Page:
I like blogging because I enjoy being completely open and honest. I enjoy sharing details of our latest projects, and what struggles we are working through at the moment. I don’t get too concerned about how many people read my blog or not since it is mostly just for my own personal enjoyment. When it comes to my photography business however, I take everything very seriously. This post is about to get very open, honest and raw. I apologize in advance because it will probably not be my happiest post.
I have been really struggling lately with our photography business, trying to build some momentum after having taken so much time off shooting with my pregnancy bed rest and long postpartum recovery. Now that I am starting to regain some mobility, I have been working hard to do as many photoshoots as I can, and working until very late each night on editing images and creating marketing materials to go along with our relaunch and rebranding for the company. It is pretty disheartening when you are working so hard at something and feel very little support from those around you.
There are certain select few people in my life who are endlessly supportive of me and my photography, and I am grateful beyond words for their support. My husband and my mom are always my constant cheerleaders, although neither of them goes online so they do not have much reach to help support me in a digital manner. There are a few other select friends and family members who are always extremely supportive, but in general, the majority of people I have known for years tend to not show any interest or support.
I have been working so hard to try to spread the word about our business relaunch, and yet I never really see much increase in our number of Facebook fans (or followers, or likers, or whatever you want to call it). When I log into Facebook, it tells me how many of my friends have “liked” our business page. Compared to the number of friends I have on my personal page, that number is extremely low. In fact, I have calculated it out that only 20% of my “friends” have taken the effort to click a button to support the business that I started two and a half years ago.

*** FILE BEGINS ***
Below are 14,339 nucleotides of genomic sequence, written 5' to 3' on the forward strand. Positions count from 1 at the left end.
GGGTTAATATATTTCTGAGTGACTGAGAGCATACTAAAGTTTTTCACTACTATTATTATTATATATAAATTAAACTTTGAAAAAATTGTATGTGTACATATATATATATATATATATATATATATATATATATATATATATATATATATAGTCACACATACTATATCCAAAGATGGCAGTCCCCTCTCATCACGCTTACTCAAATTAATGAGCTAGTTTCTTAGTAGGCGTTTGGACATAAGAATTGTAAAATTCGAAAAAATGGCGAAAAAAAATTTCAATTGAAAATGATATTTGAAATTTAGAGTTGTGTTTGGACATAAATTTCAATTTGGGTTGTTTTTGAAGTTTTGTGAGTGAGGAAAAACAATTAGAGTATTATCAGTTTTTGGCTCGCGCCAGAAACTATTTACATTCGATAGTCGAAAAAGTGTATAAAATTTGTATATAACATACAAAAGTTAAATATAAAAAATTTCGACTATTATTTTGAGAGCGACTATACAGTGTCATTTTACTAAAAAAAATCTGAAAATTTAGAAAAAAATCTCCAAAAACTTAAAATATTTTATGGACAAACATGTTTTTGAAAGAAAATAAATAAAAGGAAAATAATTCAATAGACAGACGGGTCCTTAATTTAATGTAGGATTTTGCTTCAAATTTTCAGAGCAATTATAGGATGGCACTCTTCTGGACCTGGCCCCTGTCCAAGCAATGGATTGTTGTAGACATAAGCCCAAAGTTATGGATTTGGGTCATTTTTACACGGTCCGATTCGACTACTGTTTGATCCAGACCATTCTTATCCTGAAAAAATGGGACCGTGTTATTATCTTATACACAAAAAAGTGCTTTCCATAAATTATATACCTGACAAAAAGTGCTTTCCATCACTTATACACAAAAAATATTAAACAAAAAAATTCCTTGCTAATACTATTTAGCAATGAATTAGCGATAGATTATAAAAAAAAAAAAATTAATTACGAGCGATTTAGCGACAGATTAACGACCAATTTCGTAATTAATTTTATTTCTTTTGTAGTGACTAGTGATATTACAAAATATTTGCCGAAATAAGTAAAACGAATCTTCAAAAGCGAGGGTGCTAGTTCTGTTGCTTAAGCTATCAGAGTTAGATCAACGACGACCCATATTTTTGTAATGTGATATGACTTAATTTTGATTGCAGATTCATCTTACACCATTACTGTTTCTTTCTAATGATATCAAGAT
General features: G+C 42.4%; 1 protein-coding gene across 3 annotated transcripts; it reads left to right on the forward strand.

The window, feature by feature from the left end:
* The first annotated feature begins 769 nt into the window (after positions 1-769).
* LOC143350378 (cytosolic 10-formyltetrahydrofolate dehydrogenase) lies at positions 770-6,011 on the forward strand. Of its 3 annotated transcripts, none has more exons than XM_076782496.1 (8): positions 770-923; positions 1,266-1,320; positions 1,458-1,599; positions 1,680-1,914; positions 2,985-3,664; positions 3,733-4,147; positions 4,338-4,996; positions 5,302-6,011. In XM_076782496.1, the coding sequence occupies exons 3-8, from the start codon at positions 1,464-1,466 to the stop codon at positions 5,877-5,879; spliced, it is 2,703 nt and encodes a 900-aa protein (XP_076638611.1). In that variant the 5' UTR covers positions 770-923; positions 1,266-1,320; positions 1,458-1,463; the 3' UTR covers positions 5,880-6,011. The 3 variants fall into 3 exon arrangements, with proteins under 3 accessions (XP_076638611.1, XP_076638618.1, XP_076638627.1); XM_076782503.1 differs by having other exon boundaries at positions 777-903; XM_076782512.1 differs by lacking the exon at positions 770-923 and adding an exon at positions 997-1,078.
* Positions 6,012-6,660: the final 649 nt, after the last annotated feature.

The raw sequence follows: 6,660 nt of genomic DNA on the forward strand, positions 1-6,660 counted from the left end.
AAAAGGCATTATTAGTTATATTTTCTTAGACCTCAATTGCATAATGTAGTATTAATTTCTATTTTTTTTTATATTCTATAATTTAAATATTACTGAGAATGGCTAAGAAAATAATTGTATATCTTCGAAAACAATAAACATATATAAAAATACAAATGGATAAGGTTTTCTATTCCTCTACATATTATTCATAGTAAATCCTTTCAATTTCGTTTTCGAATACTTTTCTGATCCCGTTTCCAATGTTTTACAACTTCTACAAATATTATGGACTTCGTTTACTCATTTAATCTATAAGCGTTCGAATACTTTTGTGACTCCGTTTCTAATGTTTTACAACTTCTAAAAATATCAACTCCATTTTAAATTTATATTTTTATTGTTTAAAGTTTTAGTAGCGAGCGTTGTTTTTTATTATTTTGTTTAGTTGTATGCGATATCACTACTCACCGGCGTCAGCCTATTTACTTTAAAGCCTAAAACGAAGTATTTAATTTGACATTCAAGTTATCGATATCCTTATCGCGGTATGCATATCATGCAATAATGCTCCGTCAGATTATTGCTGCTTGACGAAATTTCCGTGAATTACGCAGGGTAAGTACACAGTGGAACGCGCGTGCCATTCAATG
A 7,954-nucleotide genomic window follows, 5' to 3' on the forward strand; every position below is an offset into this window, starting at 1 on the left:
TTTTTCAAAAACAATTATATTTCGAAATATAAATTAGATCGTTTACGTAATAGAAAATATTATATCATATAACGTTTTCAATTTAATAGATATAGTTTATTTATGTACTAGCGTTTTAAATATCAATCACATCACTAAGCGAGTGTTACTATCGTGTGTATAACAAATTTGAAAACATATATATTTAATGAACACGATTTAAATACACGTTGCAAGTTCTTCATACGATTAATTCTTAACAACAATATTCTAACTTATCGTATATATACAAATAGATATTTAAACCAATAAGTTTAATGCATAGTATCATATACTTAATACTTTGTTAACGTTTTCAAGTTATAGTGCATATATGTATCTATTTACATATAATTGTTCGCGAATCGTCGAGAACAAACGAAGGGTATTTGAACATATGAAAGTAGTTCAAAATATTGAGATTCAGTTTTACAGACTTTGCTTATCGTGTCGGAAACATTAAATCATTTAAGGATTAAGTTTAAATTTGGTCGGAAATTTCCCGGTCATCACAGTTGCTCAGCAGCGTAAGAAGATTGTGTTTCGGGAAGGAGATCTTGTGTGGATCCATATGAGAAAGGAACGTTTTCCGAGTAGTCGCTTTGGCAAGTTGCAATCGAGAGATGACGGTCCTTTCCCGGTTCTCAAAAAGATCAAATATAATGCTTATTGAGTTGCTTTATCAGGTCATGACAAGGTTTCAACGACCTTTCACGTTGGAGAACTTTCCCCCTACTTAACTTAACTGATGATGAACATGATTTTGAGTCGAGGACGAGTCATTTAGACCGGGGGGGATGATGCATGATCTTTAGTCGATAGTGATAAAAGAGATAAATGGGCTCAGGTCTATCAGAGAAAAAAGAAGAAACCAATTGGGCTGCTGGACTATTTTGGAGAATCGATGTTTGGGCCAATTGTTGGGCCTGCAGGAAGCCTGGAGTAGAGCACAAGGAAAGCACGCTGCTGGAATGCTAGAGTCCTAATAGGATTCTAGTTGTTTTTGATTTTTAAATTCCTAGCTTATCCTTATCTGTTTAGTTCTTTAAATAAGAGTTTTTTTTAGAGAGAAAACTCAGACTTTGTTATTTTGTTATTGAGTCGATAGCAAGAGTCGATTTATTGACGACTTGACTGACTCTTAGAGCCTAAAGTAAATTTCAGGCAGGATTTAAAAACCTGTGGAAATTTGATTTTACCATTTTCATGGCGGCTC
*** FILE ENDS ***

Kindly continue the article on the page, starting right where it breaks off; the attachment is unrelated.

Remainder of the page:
I do not embarrass easily, but my most embarrassing moment ever happened a number of years ago when an art gallery launch party was thrown in my honor. When I was asked to speak about my work that was featured on display that night, I was asked who had come to support me that night. I looked around at a sea of strangers and had to admit that no one that I had invited had shown up. (this was before I met my husband…I know he would have been there.) Now, every day when I log into Facebook and check our photography business page, I feel a tiny stab of that same embarrassment when I see that only 20% of my Facebook “friends” have clicked “like” to be a “fan” of our photography business page.
I know that life (and business) is not a popularity contest, and many aspects of Facebook are much like a high school popularity contest. I try to keep that in mind, but it is still hard to not let it get to me. I recently read an article for photographers about watching for digital photo theft. The author mentioned keeping an eye out for photography pages that show high quality work, but have a low number of fans (less than 500). That stung so bad…I am not the sort of person that likes to brag, but I know that I produce high quality imagery. I also know that at around 200 fans, our fan page does not measure up with the quality of my work. After I read that article, I literally cried from embarrassment. The thought that people might look at our page and think that I had stolen images from elsewhere just because I have a lack of support from those around me broke my heart. Best case scenario, someone may look at our Facebook page and think that I am a new photographer who just recently started a photography business once I became a mom (and that has been a common assumption unfortunately). It is sad that my photography journey of many years feels as though it did not exist thanks to that stupid low number.